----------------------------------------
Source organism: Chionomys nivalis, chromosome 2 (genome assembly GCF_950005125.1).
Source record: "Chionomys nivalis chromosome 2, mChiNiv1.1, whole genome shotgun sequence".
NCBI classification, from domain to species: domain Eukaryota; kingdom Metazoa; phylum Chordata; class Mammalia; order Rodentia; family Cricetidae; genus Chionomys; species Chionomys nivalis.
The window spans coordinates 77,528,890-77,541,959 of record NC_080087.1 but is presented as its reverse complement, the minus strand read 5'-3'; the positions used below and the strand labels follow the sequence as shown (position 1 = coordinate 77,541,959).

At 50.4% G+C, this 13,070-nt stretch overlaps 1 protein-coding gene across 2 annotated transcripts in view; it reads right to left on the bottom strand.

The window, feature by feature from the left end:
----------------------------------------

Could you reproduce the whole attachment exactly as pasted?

Source organism: Chionomys nivalis, chromosome 2 (genome assembly GCF_950005125.1).
Source record: "Chionomys nivalis chromosome 2, mChiNiv1.1, whole genome shotgun sequence".
NCBI classification, from domain to species: domain Eukaryota; kingdom Metazoa; phylum Chordata; class Mammalia; order Rodentia; family Cricetidae; genus Chionomys; species Chionomys nivalis.
The window spans coordinates 77,528,890-77,541,959 of record NC_080087.1 but is presented as its reverse complement, the minus strand read 5'-3'; the positions used below and the strand labels follow the sequence as shown (position 1 = coordinate 77,541,959).

At 50.4% G+C, this 13,070-nt stretch overlaps 1 protein-coding gene across 2 annotated transcripts in view; it reads right to left on the bottom strand.

The window, feature by feature from the left end: